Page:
The contract between the state and its citizens is one that is primarily punitive in India. It promotes (and thrives) on fear and attempts to use that fear towards getting people to comply.
Consequently, the average citizen is not invested in helping the state prosper as there is no correlation between the well-being of the state and its citizens. The well-being of the state is considered just an unavoidable cost of living in the country.
A state that is not in the service of its citizens has its citizens preferring to avoid any contact with it (police, courts, offices), if they can help it. The exceptions to this are few. Nearly all interactions are driven from desperation; or are interactions led by the state.
What makes it worse is that the state does not incentivize good behavior. As a bad person, as long as you don’t get caught, you are much better off than the people who behave well. Meanwhile, doing the straight and narrow does not get you anything better than the ones who don’t do the same. In a lot of cases it gets you far less than the ones who don’t go by the book.
This, in turn, incentivizes people towards cutting corners and finding workarounds; turning a whole lot of the population into reluctant crooks. Income tax is a major example of this as for those who pay their taxes honestly, there is an increased risk of scrutiny. On the other hand, the risk:reward ratio makes it worth it for the privileged as the rewards are much higher for them than the less-privileged to dodge taxes.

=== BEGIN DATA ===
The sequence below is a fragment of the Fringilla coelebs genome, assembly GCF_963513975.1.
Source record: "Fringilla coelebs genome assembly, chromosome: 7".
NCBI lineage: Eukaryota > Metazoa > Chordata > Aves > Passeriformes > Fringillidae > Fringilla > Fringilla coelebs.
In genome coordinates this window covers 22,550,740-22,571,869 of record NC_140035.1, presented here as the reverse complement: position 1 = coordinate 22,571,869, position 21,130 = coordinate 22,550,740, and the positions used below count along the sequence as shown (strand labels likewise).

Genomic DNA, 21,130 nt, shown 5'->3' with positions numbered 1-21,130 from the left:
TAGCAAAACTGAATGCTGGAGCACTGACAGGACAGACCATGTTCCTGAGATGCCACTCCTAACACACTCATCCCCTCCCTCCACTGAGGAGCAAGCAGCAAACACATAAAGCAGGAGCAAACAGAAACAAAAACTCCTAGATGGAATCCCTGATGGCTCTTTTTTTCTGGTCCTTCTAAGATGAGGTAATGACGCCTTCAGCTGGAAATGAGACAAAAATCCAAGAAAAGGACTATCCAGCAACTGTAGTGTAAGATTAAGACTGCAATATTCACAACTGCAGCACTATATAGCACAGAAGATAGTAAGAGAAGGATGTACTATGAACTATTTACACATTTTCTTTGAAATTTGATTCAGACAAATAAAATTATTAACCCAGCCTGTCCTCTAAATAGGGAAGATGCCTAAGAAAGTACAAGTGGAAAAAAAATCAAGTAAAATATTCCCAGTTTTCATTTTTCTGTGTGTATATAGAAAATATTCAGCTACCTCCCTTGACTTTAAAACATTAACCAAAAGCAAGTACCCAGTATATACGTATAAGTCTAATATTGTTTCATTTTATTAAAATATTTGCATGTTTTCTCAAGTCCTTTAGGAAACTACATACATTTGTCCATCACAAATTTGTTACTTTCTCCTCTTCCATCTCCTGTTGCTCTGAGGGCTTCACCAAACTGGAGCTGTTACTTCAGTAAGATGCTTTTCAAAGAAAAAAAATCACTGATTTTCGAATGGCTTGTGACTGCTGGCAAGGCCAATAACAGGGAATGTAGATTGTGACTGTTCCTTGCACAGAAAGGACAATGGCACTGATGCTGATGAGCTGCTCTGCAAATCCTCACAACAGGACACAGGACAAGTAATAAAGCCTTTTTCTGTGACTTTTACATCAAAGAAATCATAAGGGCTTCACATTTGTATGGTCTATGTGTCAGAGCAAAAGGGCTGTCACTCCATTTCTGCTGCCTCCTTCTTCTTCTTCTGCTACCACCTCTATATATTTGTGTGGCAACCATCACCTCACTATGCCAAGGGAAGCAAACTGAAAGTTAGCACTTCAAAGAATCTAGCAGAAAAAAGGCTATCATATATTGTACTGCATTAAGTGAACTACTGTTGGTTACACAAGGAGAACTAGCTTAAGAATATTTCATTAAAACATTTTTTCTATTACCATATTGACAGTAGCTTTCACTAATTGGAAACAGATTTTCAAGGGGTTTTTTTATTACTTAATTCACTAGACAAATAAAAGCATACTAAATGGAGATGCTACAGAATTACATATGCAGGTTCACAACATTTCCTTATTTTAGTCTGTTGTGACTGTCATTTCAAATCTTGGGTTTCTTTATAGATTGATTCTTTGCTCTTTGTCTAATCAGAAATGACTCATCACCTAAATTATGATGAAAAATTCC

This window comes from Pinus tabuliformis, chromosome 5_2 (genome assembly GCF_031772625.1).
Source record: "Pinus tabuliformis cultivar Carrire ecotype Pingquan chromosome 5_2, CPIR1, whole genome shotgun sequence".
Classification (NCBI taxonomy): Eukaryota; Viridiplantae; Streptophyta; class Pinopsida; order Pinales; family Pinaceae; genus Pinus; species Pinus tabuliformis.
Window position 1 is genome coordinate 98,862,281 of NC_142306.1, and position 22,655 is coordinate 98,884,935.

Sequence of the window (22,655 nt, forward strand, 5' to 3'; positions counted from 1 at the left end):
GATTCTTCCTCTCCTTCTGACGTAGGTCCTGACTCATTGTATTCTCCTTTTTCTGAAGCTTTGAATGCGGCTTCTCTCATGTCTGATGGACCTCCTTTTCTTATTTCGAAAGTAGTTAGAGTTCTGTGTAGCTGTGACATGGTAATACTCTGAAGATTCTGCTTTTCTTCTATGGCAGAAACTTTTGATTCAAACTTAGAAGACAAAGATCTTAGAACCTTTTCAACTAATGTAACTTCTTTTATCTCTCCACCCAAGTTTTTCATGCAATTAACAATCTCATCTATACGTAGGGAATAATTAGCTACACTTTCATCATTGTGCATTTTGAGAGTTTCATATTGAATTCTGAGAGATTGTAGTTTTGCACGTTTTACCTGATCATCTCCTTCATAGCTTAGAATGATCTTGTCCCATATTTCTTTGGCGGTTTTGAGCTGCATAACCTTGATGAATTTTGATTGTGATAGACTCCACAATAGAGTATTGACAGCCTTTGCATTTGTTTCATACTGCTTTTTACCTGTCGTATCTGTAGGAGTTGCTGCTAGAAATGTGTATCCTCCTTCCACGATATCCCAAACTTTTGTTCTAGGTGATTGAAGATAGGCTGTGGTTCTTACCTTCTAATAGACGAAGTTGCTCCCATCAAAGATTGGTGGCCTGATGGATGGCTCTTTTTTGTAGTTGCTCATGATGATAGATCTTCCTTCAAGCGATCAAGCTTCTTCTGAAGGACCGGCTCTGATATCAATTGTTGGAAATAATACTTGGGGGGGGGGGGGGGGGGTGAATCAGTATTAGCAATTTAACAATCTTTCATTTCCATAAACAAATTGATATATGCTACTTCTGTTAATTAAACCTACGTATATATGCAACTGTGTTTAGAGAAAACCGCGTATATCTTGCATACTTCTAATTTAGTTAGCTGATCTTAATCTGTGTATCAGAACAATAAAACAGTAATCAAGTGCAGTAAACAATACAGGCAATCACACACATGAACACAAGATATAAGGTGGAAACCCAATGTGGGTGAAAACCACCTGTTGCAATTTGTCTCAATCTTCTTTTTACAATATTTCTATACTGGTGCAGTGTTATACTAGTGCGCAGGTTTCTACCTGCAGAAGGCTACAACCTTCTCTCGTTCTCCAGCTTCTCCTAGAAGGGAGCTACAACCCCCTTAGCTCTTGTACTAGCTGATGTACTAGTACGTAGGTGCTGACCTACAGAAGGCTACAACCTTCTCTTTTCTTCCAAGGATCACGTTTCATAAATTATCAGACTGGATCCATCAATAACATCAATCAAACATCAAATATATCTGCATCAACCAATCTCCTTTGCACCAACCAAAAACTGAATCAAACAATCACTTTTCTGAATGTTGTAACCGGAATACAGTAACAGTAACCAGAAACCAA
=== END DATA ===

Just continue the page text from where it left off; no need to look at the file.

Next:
Incentivizing good behavior is not an approach without its flaws. Every system will be gamed, especially in a country like India. But a gamed system that doesn’t benefit the deserving is far more flawed, compared to a system that benefits the vast majority of people who do the right thing while some still game the system.
If India has to stand any chance to transform itself into a developed country the contract between the government and its citizens has to change. The citizens need to stop fearing the state and know that the state has their welfare as the most important thing.
Anything else — war-on-corruption, cashless economy, poverty alleviation etc. — are small ideas that doesn’t address the core issue. They are just nice themes to rally around, while the rot at the core remains the same.